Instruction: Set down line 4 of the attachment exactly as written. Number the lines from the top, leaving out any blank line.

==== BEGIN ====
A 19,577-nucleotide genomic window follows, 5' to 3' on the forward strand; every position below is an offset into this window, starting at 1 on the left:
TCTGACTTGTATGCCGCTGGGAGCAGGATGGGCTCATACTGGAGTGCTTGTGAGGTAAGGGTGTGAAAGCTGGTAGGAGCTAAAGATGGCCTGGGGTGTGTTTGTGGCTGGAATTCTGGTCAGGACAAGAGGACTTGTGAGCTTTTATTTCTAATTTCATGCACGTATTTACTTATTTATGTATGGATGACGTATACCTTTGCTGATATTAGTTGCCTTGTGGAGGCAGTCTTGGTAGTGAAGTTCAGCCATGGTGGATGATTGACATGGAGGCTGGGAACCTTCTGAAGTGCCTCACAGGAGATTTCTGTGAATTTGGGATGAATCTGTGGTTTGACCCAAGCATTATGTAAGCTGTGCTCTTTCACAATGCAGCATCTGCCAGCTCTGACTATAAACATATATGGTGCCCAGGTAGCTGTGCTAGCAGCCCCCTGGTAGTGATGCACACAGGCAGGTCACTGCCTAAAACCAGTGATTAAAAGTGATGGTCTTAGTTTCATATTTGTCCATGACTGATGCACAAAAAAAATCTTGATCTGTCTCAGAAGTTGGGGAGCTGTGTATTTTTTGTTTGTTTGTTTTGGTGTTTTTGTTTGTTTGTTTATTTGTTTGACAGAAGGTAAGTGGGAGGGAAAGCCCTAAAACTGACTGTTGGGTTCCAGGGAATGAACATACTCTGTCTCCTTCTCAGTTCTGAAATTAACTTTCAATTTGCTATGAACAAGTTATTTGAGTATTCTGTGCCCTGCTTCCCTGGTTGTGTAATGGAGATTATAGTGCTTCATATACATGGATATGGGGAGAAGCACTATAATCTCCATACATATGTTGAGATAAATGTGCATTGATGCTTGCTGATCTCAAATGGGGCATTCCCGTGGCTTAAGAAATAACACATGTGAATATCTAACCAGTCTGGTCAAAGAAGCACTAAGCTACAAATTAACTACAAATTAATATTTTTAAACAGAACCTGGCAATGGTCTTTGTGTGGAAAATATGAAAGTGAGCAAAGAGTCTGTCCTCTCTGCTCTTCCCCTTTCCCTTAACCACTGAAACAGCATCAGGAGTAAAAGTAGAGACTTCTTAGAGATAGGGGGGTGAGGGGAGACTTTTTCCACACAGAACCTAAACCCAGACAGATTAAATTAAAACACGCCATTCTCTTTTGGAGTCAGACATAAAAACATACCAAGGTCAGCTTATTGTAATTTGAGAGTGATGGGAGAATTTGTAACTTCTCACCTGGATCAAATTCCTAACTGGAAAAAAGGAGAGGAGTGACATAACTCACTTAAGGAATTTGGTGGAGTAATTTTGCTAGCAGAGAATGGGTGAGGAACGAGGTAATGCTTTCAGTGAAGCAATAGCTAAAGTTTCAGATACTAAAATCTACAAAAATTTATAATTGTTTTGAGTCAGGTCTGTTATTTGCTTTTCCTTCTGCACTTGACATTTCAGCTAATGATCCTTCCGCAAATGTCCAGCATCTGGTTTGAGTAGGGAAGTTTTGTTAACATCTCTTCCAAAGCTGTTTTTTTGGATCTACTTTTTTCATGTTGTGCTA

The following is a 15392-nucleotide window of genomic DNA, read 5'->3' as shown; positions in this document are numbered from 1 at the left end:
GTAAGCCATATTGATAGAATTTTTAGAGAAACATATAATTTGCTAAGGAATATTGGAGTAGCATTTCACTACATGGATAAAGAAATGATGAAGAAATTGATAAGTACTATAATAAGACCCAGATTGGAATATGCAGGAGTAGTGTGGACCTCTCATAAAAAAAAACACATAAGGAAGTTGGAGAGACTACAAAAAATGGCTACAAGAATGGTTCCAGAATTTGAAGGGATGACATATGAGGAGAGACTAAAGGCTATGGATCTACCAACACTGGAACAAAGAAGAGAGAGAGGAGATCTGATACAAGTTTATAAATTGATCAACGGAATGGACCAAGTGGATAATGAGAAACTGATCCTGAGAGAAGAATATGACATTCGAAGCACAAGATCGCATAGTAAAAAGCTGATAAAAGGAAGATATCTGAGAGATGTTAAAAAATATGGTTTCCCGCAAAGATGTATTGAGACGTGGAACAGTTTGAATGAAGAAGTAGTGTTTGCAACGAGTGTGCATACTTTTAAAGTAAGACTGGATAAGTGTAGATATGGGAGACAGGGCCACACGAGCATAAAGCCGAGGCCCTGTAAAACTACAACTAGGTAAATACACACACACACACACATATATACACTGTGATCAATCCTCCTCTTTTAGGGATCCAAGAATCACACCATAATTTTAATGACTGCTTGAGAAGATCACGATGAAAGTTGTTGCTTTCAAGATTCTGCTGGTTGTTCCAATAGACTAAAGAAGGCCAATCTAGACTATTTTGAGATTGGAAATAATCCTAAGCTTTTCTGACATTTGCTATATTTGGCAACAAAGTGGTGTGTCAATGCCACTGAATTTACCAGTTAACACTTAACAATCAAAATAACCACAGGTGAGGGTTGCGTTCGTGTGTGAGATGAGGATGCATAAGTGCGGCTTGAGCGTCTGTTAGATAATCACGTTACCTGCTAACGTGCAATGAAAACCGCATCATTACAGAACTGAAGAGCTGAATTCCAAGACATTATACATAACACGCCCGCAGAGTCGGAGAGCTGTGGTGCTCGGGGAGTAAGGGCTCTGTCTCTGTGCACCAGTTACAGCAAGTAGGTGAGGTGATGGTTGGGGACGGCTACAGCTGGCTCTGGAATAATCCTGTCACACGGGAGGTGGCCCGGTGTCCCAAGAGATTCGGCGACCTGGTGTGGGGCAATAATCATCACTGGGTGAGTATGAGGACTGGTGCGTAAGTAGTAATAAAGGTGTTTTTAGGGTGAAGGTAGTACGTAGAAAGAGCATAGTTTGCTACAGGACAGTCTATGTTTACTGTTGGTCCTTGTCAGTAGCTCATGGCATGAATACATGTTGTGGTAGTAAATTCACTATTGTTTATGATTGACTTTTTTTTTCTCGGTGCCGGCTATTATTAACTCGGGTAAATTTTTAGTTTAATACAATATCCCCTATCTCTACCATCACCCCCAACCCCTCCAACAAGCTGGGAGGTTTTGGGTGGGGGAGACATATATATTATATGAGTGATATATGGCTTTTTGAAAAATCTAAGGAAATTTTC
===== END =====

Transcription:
GTAAGCCATATTGATAGAATTTTTAGAGAAACATATAATTTGCTAAGGAATATTGGAGTAGCATTTCACTACATGGATAAAGAAATGATGAAGAAATTGATAAGTACTATAATAAGACCCAGATTGGAATATGCAGGAGTAGTGTGGACCTCTCATAAAAAAAAACACATAAGGAAGTTGGAGAGACTACAAAAAATGGCTACAAGAATGGTTCCAGAATTTGAAGGGATGACATATGAGGAGAGACTAAAGGCTATGGATCTACCAACACTGGAACAAAGAAGAGAGAGAGGAGATCTGATACAAGTTTATAAATTGATCAACGGAATGGACCAAGTGGATAATGAGAAACTGATCCTGAGAGAAGAATATGACATTCGAAGCACAAGATCGCATAGTAAAAAGCTGATAAAAGGAAGATATCTGAGAGATGTTAAAAAATATGGTTTCCCGCAAAGATGTATTGAGACGTGGAACAGTTTGAATGAAGAAGTAGTGTTTGCAACGAGTGTGCATACTTTTAAAGTAAGACTGGATAAGTGTAGATATGGGAGACAGGGCCACACGAGCATAAAGCCGAGGCCCTGTAAAACTACAACTAGGTAAATACACACACACACACACATATATACACTGTGATCAATCCTCCTCTTTTAGGGATCCAAGAATCACACCATAATTTTAATGACTGCTTGAGAAGATCACGATGAAAGTTGTTGCTTTCAAGATTCTGCTGGTTGTTCCAATAGACTAAAGAAGGCCAATCTAGACTATTTTGAGATTGGAAATAATCCTAAGCTTTTCTGACATTTGCTATATTTGGCAACAAAGTGGTGTGTCAATGCCACTGAATTTACCAGTTAACACTTAACAATCAAAATAACCACAGGTGAGGGTTGCGTTCGTGTGTGAGATGAGGATGCATAAGTGCGGCTTGAGCGTCTGTTAGATAATCACGTTACCTGCTAACGTGCAATGAAAACCGCATCATTACAGAACTGAAGAGCTGAATTCCAAGACATTATACATAACACGCCCGCAGAGTCGGAGAGCTGTGGTGCTCGGGGAGTAAGGGCTCTGTCTCTGTGCACCAGTTACAGCAAGTAGGTGAGGTGATGGTTGGGGACGGCTACAGCTGGCTCTGGAATAATCCTGTCACACGGGAGGTGGCCCGGTGTCCCAAGAGATTCGGCGACCTGGTGTGGGGCAATAATCATCACTGGGTGAGTATGAGGACTGGTGCGTAAGTAGTAATAAAGGTGTTTTTAGGGTGAAGGTAGTACGTAGAAAGAGCATAGTTTGCTACAGGACAGTCTATGTTTACTGTTGGTCCTTGTCAGTAGCTCATGGCATGAATACATGTTGTGGTAGTAAATTCACTATTGTTTATGATTGACTTTTTTTTTCTCGGTGCCGGCTATTATTAACTCGGGTAAATTTTTAGTTTAATACAATATCCCCTATCTCTACCATCACCCCCAACCCCTCCAACAAGCTGGGAGGTTTTGGGTGGGGGAGACATATATATTATATGAGTGATATATGGCTTTTTGAAAAATCTAAGGAAATTTTC